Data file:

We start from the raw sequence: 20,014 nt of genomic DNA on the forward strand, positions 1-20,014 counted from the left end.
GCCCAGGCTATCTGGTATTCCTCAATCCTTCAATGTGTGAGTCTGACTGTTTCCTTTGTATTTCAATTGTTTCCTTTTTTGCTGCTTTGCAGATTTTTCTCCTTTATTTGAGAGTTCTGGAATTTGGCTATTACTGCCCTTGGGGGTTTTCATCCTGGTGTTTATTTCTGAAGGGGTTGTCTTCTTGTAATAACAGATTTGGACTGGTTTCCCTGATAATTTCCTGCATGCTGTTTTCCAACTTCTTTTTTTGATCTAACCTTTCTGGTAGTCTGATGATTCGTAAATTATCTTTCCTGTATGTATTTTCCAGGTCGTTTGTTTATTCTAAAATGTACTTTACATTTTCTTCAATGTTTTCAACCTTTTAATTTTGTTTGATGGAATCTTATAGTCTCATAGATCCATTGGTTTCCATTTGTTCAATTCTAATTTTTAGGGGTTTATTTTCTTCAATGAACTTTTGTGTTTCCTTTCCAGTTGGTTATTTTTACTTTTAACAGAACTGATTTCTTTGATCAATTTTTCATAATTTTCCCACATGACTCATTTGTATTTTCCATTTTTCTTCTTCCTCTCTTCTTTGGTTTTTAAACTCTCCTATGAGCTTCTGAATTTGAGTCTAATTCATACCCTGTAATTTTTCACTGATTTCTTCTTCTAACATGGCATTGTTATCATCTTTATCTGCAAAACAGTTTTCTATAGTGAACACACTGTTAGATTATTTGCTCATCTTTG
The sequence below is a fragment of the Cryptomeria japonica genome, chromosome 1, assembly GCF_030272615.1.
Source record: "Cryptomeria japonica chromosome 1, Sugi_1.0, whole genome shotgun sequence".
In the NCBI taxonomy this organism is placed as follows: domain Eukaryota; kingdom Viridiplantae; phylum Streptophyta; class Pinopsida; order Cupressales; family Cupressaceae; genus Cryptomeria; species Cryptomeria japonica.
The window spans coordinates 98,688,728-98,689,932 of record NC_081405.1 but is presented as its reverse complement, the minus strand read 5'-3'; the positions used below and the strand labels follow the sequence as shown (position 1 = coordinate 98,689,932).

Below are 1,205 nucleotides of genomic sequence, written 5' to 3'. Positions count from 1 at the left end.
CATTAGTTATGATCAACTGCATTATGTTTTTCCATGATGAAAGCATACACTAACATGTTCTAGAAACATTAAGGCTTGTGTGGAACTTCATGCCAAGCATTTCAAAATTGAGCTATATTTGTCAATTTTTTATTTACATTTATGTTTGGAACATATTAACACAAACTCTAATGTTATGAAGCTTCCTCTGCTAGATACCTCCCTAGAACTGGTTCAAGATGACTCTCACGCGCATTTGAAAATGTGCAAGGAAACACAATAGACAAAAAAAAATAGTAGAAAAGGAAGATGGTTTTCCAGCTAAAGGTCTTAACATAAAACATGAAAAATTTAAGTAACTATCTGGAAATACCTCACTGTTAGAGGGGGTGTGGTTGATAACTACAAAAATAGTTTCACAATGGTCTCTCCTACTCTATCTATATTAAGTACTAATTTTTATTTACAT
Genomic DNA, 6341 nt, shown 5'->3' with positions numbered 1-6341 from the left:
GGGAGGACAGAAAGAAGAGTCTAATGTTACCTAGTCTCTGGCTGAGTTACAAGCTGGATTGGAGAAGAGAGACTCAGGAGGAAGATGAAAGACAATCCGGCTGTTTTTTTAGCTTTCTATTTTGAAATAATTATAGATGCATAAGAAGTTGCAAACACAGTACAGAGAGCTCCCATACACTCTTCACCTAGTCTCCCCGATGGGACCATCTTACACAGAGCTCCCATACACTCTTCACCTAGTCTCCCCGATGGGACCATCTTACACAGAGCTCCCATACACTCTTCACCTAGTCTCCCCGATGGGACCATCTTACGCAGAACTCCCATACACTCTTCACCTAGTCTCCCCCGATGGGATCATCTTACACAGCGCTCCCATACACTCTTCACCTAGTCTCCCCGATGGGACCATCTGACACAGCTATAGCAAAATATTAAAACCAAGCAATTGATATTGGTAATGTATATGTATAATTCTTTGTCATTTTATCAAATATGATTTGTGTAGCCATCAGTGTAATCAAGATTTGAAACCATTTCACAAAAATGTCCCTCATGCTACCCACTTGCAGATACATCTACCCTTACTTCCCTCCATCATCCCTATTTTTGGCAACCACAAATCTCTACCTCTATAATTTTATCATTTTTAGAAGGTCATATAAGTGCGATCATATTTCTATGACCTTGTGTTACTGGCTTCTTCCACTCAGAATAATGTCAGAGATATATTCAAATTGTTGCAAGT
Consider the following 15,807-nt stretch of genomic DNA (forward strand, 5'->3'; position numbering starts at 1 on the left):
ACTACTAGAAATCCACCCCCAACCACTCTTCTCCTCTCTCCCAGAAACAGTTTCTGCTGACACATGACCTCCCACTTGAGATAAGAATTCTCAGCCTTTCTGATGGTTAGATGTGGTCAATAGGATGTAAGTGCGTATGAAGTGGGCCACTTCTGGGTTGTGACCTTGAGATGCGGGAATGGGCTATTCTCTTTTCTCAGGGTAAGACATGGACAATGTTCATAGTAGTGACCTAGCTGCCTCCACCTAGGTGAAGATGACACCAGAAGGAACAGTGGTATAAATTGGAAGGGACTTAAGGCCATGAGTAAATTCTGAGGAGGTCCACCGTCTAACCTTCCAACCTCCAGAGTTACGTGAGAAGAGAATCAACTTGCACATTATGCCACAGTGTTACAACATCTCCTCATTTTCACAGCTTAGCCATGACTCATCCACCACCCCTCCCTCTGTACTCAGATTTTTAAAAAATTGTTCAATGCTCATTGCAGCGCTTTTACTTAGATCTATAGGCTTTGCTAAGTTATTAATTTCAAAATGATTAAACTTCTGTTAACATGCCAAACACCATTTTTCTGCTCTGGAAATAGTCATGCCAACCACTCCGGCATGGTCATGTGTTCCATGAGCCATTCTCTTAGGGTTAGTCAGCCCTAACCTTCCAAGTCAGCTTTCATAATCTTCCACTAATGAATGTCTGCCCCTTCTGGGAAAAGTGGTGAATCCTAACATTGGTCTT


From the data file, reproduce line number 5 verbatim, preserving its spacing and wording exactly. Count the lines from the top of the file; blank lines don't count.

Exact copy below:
In the NCBI taxonomy this organism is placed as follows: domain Eukaryota; kingdom Viridiplantae; phylum Streptophyta; class Pinopsida; order Cupressales; family Cupressaceae; genus Cryptomeria; species Cryptomeria japonica.